The ashes are a reminder of our mortality. They are reminder that we must turn away from the things that keep us from life and toward the things of God. And they are reminder of this good news that we may all share. “You are God’s son. You are God’s daughter, whom God dearly loves. In you God finds happiness.” To believe this statement is as true of me as it is of Jesus is not to believe I am the messiah. It is to understand that God’s love is so full, so abundant, so steadfast, that even I am God’s son. I was formed from dust, given the breath of life, and offered the water of baptism. I am God’s son, adopted into God’s family not because I earned my way to such a distinction, but only by the grace of God.

This is good news. This is truly remarkable news. This is amazing news. It is the kind of news I want to share. It is the kind of news that makes me want to sing. “Prepare the way of the Lord. Repent, and believe in the good news. Prepare the way for a journey with Christ.”


 From February 25-March 3 we’re invited to reflect on “Day by Day.” This song in the musical comes in a time when the community coming together. The song includes the beautiful prayer “See thee more clearly, love thee more dearly, follow thee more nearly.” So the words we should look for are things like follow, grow, see, community, friendship. Please share pictures using #tryLENT


 

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Zacchaeus was a wee little man?

Sycamore trees in America are tall, grand trees that are not easily climbed.  This type of Sycamore is found exclusively in Israel.  This particular tree is found in Netanya, about 50 miles from modern Jericho.  You can see from it's shape though, that it would be quite easy to climb.

Sycamore trees in America are tall, grand trees that are not easily climbed. This type of Sycamore is found exclusively in Israel. This particular tree is found in Netanya, about 50 miles from modern Jericho. You can see from it’s shape though, that it would be quite easy to climb.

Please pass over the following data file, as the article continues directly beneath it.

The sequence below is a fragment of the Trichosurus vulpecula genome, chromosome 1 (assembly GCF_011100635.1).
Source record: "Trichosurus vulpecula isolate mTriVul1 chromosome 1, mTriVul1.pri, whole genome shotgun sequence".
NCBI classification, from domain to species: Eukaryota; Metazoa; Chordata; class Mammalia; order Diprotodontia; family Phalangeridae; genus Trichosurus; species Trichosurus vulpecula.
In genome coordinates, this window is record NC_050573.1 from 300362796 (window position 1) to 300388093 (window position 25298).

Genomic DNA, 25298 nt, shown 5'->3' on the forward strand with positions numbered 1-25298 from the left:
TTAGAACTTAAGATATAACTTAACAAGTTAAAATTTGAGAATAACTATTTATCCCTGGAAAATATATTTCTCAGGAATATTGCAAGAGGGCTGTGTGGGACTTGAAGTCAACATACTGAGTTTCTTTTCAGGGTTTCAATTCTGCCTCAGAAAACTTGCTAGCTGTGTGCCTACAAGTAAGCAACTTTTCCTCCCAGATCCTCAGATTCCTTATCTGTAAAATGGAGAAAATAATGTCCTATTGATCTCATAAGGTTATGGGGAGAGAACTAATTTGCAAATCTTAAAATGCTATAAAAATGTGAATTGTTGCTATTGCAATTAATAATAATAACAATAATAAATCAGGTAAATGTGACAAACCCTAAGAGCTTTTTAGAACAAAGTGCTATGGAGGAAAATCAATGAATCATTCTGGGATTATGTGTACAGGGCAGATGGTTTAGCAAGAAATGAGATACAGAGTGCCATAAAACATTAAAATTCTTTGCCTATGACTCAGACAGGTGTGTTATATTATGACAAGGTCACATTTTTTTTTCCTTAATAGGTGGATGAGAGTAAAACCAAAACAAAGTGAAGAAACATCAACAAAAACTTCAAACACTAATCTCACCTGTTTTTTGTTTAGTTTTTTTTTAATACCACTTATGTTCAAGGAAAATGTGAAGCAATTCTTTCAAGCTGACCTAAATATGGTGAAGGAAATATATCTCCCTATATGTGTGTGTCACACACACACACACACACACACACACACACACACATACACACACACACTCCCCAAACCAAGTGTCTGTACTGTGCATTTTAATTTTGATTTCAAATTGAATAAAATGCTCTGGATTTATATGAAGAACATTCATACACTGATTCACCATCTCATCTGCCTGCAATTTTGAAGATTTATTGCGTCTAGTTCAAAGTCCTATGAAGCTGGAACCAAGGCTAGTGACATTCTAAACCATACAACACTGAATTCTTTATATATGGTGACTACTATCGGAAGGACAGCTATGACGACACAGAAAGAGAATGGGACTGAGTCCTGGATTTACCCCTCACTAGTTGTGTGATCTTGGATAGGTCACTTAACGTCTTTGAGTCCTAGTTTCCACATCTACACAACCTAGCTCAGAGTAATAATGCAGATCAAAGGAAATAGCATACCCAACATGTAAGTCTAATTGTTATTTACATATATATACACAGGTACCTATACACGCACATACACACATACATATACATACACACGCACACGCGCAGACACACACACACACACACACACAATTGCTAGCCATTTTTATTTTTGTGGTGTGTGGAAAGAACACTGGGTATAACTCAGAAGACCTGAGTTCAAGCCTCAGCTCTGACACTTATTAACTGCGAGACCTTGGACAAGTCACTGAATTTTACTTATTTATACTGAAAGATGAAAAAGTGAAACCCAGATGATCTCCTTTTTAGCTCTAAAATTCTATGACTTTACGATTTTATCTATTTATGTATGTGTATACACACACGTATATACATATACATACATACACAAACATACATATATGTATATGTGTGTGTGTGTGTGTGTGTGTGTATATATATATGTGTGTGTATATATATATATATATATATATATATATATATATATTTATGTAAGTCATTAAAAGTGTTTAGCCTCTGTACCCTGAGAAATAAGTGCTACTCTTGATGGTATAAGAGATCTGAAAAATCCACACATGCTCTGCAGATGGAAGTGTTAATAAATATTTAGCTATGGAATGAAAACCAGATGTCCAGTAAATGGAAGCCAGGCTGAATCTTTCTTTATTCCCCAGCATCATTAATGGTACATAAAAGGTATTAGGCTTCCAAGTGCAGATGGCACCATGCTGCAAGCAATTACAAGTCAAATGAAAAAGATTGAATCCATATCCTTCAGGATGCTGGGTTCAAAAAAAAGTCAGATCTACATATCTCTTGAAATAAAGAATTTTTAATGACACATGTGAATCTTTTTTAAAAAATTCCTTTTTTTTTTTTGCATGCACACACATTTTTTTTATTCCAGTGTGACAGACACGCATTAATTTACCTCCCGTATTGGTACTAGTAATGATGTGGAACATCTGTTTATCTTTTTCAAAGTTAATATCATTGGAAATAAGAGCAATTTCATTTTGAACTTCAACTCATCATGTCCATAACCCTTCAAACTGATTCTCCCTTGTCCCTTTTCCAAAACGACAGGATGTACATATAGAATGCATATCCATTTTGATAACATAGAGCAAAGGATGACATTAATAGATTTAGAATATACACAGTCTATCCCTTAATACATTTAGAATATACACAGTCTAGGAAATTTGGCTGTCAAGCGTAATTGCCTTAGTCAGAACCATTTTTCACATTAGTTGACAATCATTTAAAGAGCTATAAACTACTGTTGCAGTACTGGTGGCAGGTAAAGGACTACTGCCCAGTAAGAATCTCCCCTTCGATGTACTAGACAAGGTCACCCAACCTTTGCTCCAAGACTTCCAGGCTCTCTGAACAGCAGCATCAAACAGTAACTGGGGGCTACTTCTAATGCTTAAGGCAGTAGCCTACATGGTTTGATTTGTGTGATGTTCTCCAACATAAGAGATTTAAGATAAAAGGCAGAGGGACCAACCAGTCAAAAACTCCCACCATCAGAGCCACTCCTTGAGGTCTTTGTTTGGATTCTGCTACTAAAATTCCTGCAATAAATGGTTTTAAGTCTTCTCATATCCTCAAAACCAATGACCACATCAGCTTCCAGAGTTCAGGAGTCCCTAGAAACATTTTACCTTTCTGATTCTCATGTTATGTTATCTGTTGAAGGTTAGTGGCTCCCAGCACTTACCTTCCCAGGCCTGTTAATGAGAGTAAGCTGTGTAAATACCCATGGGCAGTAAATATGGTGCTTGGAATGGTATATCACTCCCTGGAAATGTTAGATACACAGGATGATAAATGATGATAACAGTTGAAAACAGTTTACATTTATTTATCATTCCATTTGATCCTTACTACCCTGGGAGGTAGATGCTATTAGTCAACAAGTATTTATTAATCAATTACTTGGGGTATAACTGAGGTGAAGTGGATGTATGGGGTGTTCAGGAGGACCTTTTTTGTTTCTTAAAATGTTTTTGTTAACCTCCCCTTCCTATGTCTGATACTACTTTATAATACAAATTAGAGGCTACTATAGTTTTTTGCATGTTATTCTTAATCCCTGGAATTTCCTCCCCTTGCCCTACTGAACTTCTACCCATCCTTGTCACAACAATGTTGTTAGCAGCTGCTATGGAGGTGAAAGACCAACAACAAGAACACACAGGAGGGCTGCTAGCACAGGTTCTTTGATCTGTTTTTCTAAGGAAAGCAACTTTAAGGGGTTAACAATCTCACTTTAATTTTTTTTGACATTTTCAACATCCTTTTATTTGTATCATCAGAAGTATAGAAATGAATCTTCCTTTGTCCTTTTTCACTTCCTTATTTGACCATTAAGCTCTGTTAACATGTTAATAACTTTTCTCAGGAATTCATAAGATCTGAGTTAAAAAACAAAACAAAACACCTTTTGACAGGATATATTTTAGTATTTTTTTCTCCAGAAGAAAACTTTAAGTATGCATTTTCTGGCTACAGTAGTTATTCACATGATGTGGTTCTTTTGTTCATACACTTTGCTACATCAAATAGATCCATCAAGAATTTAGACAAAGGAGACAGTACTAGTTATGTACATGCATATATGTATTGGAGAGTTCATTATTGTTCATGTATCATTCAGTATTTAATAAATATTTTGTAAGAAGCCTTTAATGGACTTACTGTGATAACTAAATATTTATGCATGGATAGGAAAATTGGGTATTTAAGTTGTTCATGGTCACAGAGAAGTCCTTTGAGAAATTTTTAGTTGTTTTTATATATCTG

The Gospel of Luke tells a short story about Jesus and a man named Zacchaeus.  It is found in Luke 19:1-10.  I included a link to a site called Bible Study Tools, where you can read two different translations of the story.  The two translations are going to be important, but we’ll get to that shortly.  If you’re not familiar with the story, it is a very simple episode of a short man named Zacchaeus meeting Jesus.  Zach is not only short, but he is a chief tax collector, and a rich man.  When he encounters Jesus (from in a sycamore tree so that he could see) Jesus tells him to get out of the tree because he has to come over for dinner.  The people in the crowd grumbled at this because they weren’t big fans of tax collectors.  As a response to the crowd’s grumbling, and perhaps more importantly, in response to Jesus’ invitation, Zach declares, at least in one translation, “Look, half of my possessions, Lord, I will give to the poor; and if I have defrauded anyone of anything, I will pay back four times as much.”  Jesus responds with praise and repeats the theme of the Gospel of Luke, that he “came to seek and save the lost.”